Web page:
Planets and Moons  ID: 12248

Hubble Discovers A New Moon

On April 27, 2015, astronomers using NASA’s Hubble Space Telescope discovered a tiny moon orbiting Makemake, a dwarf planet located beyond the orbit of Neptune, roughly 4.8 billion miles from Earth. The moon, nicknamed MK 2, is estimated to be just 100 miles in diameter. Earlier attempts made with Hubble to find moons in orbit around Makemake turned up empty. For MK 2, one of the problems was being able to see its faint reflection in the glare of its much larger planetary companion. In order to spot it, astronomers tried taking multiple long-exposure photographs using Hubble’s Wide Field Camera 3. The instrument detects light in a range that’s a little bit wider than what the human eye can see. The trick was to expose the image long enough to bring out any objects around the planet, but not so much as to overexpose the image. By combining the photos, astronomers could easily see the moon. Explore the images to learn more.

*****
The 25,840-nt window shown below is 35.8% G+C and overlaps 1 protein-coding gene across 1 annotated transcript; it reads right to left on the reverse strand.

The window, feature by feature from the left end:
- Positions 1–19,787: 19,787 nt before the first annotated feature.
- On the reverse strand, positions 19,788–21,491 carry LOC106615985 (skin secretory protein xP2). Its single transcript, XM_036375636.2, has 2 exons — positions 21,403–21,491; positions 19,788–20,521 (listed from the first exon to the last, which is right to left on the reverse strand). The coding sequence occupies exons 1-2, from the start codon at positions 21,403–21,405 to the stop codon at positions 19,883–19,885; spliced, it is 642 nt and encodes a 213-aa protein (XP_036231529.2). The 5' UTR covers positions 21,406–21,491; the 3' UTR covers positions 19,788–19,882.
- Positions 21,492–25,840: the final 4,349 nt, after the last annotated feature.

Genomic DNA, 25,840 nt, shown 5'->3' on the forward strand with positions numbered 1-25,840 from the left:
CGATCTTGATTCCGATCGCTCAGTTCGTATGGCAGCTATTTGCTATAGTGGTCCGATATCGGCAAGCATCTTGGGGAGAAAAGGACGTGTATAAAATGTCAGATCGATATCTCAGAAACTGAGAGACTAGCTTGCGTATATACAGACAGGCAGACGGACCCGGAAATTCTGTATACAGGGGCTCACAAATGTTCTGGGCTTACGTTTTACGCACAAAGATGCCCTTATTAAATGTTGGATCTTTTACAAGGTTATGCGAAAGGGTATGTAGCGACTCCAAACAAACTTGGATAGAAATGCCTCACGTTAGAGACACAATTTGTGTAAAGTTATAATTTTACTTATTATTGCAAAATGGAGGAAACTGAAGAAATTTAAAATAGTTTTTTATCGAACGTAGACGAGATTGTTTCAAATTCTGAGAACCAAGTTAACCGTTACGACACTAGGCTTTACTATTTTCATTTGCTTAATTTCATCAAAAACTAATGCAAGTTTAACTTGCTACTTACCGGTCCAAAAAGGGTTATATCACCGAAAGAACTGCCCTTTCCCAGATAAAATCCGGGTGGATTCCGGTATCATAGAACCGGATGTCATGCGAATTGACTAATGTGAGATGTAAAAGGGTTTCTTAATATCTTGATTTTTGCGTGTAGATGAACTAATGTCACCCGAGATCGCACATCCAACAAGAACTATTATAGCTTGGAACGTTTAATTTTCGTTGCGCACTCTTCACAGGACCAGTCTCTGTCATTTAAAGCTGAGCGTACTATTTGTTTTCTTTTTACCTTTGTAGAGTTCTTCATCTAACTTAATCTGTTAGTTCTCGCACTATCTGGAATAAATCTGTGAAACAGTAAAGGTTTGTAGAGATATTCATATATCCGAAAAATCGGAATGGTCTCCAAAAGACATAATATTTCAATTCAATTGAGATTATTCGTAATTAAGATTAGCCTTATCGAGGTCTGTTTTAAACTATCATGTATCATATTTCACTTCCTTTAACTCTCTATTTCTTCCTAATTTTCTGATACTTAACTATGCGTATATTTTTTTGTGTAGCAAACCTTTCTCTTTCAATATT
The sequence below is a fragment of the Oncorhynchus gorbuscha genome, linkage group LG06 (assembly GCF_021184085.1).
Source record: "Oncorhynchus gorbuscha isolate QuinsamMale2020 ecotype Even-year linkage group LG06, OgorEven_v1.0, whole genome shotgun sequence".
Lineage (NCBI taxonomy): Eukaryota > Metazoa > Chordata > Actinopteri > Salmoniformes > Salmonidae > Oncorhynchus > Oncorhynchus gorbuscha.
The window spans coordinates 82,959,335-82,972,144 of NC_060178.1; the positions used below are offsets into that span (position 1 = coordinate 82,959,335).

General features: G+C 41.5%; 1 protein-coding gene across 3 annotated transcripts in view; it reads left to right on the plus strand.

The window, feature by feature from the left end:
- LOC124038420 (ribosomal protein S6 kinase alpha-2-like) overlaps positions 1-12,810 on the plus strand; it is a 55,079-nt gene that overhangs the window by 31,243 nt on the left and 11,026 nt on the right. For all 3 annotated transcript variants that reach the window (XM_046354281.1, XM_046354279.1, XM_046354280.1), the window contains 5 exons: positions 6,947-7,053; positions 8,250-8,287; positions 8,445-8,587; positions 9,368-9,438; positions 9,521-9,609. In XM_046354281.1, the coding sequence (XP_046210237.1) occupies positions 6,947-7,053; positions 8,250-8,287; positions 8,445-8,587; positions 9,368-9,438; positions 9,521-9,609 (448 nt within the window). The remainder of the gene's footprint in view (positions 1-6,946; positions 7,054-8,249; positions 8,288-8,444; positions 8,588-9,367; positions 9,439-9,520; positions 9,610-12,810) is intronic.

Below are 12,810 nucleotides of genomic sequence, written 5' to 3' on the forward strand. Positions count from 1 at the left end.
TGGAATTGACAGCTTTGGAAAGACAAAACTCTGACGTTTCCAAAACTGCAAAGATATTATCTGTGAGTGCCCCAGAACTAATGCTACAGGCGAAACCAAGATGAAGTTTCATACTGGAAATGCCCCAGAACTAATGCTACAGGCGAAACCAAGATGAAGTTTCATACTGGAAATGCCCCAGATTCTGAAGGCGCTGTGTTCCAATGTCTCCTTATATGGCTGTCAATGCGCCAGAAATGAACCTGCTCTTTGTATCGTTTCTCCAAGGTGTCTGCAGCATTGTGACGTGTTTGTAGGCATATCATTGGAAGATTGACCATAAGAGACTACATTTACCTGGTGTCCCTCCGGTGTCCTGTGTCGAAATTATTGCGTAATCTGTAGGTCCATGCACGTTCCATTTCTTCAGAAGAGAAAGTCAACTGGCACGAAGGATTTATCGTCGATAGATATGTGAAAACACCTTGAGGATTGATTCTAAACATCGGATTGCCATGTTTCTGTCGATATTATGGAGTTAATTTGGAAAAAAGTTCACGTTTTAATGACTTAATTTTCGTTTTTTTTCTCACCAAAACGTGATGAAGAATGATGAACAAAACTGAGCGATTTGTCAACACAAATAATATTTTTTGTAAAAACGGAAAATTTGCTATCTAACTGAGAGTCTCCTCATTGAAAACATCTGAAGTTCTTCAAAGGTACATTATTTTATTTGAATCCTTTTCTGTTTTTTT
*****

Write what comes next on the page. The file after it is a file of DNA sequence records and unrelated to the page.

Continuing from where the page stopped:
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Story Credits

Keith Noll (NASA/GSFC)

Lead Writer:
NASA Viz Team

Please give credit for this item to:
NASA's Goddard Space Flight Center
Cover image courtesy of NASA/ESA/SwRI/A. Parker
Makemake artist concept courtesy of NASA
Hubble images courtesy of NASA/ESA/SwRI/A. Parker and M. Buie
Hubble Space Telescope image courtesy of NASA/ESA

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